For all the talk about Donald Trump over the last three weeks, one would think the man actually has a shot at becoming the next U.S. president. Since he officially entered the race on June 16 -- and stuck his foot in his mouth with some brutally unsavory rhetoric about Mexican immigrants -- news outlets large and small have been intensely focused on the billionaire real estate mogul.
With Trump doubling down on his anti-immigrant comments and dominating primetime cable news blocks Wednesday, the echo chamber has reached a point where the 13 other candidates officially vying for the GOP nomination have been completely overshadowed.
“Everybody notices the drunk guy at the cocktail party,” said Alex Patton, a Republican pollster in Gainesville, Florida, and founder of Ozean Media, a consulting firm. “It’s such a noisy environment on Twitter and Facebook, you almost have to be outrageous to stand out.”
Here is where the algorithms rule: Tech-driven newsrooms want news that generates clicks, which begets more voter trolling, more clicks and very little substance on issues or anything that matters for the country. The chatter has helped catapult Trump to No. 2 in the most recent New Hampshire poll and No. 1 in North Carolina. All this for a candidate many strategists say would be virtually unelectable in a general election.
So why should news organizations pay attention at all? Mine the social media data surrounding the 14 official Republican presidential announcements, and the answer becomes clear. According to numbers provided by Facebook Inc., Trump’s announcement last month generated 6.4 million Facebook interactions in a 24-hour period -- including likes, posts, comments and shares.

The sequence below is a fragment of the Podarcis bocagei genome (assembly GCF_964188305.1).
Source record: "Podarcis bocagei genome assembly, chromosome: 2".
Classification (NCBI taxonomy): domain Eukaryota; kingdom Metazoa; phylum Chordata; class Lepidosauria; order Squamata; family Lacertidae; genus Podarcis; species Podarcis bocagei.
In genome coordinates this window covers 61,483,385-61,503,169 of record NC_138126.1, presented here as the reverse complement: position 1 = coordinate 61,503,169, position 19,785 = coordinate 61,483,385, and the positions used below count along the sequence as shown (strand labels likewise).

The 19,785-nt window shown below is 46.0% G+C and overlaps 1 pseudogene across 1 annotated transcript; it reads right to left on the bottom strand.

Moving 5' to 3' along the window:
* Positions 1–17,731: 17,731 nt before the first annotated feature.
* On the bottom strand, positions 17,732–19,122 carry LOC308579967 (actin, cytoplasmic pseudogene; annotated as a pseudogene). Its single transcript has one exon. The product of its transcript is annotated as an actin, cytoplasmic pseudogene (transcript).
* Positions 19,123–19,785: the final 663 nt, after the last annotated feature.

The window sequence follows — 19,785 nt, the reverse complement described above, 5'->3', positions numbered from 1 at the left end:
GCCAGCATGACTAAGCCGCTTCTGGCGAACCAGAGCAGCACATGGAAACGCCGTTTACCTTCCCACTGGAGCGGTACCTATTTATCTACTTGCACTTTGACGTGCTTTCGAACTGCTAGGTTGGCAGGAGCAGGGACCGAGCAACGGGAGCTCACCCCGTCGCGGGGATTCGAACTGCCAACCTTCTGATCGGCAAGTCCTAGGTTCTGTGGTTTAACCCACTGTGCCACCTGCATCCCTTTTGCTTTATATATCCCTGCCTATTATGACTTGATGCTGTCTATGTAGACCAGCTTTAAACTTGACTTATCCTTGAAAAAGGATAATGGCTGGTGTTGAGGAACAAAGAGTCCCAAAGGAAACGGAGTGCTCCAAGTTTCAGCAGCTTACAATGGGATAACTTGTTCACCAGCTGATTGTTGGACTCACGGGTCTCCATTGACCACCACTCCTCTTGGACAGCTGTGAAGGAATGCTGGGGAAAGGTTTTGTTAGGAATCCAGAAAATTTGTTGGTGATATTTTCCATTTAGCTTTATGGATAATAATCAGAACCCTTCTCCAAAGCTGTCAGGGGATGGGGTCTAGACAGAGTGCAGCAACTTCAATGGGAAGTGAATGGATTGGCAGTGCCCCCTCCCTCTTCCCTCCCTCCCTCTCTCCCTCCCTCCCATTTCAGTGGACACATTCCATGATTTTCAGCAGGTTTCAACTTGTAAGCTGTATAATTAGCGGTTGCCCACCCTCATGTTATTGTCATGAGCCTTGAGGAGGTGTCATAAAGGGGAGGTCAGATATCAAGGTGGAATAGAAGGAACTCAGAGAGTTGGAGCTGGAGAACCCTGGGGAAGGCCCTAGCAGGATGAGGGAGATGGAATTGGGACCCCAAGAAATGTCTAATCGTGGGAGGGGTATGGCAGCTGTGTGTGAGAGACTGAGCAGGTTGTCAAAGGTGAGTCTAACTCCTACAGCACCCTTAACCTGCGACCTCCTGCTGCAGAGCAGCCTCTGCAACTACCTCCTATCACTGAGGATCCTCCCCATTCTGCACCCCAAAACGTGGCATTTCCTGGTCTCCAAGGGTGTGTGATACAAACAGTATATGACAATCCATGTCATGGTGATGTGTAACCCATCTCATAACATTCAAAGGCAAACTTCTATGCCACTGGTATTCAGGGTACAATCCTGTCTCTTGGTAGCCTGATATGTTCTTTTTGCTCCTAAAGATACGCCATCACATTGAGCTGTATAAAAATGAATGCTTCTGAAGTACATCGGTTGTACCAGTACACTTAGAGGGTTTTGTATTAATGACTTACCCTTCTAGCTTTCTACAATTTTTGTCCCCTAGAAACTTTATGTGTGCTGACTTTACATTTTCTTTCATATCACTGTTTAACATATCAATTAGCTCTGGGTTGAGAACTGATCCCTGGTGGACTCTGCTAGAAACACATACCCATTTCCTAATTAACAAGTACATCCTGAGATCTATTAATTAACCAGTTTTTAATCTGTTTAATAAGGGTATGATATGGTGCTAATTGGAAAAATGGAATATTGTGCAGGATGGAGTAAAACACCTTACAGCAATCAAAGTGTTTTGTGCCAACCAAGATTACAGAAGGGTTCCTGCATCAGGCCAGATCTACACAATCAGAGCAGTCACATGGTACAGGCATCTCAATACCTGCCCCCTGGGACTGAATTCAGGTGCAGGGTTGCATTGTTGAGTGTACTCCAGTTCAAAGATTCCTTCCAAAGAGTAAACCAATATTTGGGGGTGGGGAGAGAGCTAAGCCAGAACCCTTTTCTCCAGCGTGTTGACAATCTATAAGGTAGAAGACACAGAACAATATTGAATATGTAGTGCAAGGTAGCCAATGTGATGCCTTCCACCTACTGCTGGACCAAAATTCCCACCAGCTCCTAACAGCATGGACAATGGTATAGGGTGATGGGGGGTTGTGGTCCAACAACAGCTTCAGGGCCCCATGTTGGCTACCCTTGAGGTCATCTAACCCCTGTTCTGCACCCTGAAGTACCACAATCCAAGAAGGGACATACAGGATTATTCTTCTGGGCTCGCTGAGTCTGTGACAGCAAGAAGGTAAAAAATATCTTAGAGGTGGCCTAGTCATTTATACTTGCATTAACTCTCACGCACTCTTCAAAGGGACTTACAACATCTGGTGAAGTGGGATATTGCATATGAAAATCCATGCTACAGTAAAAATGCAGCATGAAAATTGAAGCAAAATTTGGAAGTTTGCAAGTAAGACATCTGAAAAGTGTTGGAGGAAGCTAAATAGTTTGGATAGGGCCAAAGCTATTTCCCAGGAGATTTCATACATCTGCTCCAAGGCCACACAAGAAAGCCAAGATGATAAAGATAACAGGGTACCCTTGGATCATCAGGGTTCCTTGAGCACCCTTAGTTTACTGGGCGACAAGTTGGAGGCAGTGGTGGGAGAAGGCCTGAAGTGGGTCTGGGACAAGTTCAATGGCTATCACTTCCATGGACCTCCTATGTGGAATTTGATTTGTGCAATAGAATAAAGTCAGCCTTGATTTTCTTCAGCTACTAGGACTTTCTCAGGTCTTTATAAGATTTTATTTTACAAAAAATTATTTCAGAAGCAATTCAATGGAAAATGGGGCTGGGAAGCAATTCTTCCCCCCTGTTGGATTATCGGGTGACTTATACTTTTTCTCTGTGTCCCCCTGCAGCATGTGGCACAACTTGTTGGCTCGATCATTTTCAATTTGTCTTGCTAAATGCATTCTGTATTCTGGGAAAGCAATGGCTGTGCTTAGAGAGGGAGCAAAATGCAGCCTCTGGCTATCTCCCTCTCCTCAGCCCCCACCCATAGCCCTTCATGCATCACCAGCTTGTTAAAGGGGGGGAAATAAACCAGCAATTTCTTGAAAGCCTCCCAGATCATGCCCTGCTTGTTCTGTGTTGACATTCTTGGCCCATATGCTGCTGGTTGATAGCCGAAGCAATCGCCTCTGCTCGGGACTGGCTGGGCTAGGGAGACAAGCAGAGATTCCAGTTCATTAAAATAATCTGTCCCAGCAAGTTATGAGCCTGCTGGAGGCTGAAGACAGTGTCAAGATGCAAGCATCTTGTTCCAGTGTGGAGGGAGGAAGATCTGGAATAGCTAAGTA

No other Republican candidate came close to that kind of engagement, with the exception of Texas Sen. Ted Cruz, the first major candidate in the race, whose announcement generated 5.5 million interactions. Even the viral-friendly Chris Christie, with his myriad scandals and New Jersey hubris, barely broke 800,000 interactions when he announced on June 30. Hillary Clinton’s announcement, it’s worth noting, beat them all, with 10.1 million interactions.
Break The Internet, Save Democracy
For news outlets vying for clicks and ratings, Trump may be low-hanging fruit wrapped in a bad toupee, but to many Republicans he is a dangerous caricature, pandering to angry, lowest-common-denominator voters in a year when the party has a good chance of reclaiming the White House.
“He’s the Kim Kardashian of Republican politics,” said Patton. “He’s a distraction, and he has a potential to do great harm to the GOP brand.”
But some media professionals say newsrooms -- trolling and sensationalism aside -- have an obligation to cover Trump, however Barnumesque he may appear to more serious-minded candidates. In fact, ignoring him would be doing a disservice.